When it comes to true friendship between two people, many of us don’t know what that means.
When we call someone our BFF, what does that really mean? Is it just something people say when they hang out once in a while? Or is it something else entirely?
Let me tell you what I think: This time of the year, I always think of my mom. We didn’t have the closest relationship while I was growing up, but there are those moments, those memories, that make me smile.
For whatever reason, at this time of the year, I think of her friendship with her BFF, Steve. Yes, a man, and if you knew them, they couldn’t have been more different. For all her inner scars, mom carried herself like a proud black woman, and Steve was a short pudgy guy who could devour a plate of chicken in one sitting. And yet, they were thick as thieves.
They met at the hospital where mom worked. She was a nurse, and he was a nighttime janitorial supervisor. He was polite, always saying hi and making small talk. My mom was coming out of an abusive relationship with my step-dad so, naturally, her guard was always up. All that changed when one night my stepfather attacked her at the hospital, and Steve defended her.
They became friends and even started dating for a while. It didn’t work out for whatever reason (I never asked why). You’d think that would be it, but it wasn’t.
They remained friends, and for the next 30 years, they were inexplicably a huge part of each other’s lives—through good and bad, thick and thin.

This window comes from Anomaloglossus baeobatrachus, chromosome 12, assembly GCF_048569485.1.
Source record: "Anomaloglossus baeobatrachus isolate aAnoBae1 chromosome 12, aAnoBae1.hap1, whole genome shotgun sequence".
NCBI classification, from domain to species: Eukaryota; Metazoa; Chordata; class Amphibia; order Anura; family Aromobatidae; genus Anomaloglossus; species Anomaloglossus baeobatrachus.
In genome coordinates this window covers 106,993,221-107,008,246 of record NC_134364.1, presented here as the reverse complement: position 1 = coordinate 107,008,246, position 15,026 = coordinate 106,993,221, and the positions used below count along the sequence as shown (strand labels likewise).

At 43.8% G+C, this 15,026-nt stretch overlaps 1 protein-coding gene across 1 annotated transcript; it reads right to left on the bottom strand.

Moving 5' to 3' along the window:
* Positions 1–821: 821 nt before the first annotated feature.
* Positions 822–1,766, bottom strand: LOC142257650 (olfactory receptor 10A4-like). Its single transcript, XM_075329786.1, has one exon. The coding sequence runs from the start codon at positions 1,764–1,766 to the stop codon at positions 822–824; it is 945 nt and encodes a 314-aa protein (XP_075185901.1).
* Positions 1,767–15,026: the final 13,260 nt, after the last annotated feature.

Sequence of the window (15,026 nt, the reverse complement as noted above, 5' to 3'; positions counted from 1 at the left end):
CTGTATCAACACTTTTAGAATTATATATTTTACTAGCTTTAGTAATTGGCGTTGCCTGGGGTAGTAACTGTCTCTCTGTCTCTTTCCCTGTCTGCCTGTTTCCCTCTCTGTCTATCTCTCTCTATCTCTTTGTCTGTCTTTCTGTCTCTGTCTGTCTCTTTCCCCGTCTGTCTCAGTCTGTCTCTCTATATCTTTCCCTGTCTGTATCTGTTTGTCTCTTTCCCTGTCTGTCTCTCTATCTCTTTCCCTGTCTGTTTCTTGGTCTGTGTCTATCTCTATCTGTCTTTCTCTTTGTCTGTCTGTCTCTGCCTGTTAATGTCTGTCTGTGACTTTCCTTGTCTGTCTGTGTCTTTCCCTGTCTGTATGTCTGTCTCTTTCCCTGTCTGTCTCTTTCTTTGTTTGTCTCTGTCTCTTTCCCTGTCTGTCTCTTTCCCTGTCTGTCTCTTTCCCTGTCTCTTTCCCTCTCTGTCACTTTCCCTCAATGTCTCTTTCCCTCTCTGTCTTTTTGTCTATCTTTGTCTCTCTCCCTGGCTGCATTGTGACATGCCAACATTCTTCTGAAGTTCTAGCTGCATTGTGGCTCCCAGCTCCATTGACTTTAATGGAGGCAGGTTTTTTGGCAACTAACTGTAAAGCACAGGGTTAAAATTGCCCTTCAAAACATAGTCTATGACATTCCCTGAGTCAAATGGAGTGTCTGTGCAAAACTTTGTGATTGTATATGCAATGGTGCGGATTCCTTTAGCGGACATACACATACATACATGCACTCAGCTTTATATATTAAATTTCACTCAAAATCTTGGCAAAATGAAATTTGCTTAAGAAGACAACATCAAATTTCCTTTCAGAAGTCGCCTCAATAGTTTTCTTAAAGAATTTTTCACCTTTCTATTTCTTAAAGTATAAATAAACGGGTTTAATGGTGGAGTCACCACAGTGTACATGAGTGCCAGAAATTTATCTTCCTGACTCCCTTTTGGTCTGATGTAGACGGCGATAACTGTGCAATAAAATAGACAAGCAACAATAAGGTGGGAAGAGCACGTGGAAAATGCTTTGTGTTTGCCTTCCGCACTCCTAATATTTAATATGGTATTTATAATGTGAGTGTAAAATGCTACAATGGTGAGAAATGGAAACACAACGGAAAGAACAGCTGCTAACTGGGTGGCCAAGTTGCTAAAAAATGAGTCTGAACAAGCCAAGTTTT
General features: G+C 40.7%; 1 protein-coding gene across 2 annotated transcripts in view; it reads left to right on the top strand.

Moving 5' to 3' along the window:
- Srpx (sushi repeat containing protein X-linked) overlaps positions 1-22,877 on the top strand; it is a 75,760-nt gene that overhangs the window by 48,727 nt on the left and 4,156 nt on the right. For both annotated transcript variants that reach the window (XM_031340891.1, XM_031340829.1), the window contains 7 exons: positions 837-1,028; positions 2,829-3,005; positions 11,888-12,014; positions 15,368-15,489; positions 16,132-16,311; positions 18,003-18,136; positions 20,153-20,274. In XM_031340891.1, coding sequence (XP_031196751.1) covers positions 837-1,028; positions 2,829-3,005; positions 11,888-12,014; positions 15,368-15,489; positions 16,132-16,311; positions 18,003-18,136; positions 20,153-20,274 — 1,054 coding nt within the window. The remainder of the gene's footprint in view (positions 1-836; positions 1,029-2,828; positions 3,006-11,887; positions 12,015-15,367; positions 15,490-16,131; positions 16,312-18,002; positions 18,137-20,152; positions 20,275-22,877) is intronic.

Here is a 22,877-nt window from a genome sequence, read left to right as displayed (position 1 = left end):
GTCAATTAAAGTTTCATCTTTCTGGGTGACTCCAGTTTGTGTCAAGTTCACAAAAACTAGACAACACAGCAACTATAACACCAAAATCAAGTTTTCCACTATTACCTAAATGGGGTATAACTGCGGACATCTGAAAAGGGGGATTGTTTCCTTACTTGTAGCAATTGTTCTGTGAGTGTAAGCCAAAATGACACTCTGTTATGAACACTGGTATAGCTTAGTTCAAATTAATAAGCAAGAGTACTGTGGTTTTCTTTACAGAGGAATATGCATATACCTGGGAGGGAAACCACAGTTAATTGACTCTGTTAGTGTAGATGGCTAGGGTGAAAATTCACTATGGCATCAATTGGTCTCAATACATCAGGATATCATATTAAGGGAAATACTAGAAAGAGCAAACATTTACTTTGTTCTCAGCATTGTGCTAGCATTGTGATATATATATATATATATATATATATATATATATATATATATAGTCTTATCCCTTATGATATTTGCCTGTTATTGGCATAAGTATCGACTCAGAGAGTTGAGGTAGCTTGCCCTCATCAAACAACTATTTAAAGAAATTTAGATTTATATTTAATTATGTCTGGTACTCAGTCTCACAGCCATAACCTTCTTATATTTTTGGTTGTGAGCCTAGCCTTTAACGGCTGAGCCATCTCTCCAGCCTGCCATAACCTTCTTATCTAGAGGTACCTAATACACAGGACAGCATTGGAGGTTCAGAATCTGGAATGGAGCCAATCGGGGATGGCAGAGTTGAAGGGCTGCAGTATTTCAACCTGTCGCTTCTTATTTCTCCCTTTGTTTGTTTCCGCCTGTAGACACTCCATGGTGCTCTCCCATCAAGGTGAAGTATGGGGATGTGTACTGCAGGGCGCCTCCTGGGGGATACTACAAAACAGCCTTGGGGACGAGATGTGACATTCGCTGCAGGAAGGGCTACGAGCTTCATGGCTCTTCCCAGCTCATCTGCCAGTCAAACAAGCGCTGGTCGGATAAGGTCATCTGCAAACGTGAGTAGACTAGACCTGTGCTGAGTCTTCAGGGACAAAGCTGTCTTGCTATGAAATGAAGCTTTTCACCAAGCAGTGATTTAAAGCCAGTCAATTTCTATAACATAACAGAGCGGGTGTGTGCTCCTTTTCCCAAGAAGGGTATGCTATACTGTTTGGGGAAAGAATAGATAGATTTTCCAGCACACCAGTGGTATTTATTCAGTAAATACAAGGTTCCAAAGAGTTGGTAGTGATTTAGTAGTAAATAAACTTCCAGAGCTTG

Sometimes, after work on a Friday night, Steve would come over to my mom’s, and they’d sit, talk, drink and watch movies, and then Steve would go home. Of course, I used to think the reason nothing happened between them was because I was around. But it was never about that. They bought each other gifts, went to the movies, blah, blah, blah.
I didn’t get it. “Friendship my ass,” I thought. But then I noticed that when times got tough, they were there for each other. Sickness, bad marriages (Steve had two), my mom’s diabetes, cancer scares. They could talk for hours.
Finally, I got it. Friendship is about being there, loving each other unconditionally, supporting each other—through good and bad.
I learned from them that unless you have all that, “best friend” or “BFF,” whatever you want to call it, is just a couple of words. Steve became ill just as I became editor of Spare Change News. My Mom said it was stomach cancer. At six months in, the chemo wasn’t working. Steve stopped the treatments and went home.
For the next year, every single day before and after work, my mother went to his house to take care of him until he passed. My mom missed him terribly. I’ve always envied their friendship. We should all be so lucky to have a friendship like that. God bless them. I miss them both. Merry Christmas.
James Shearer is co-founder of Spare Change News.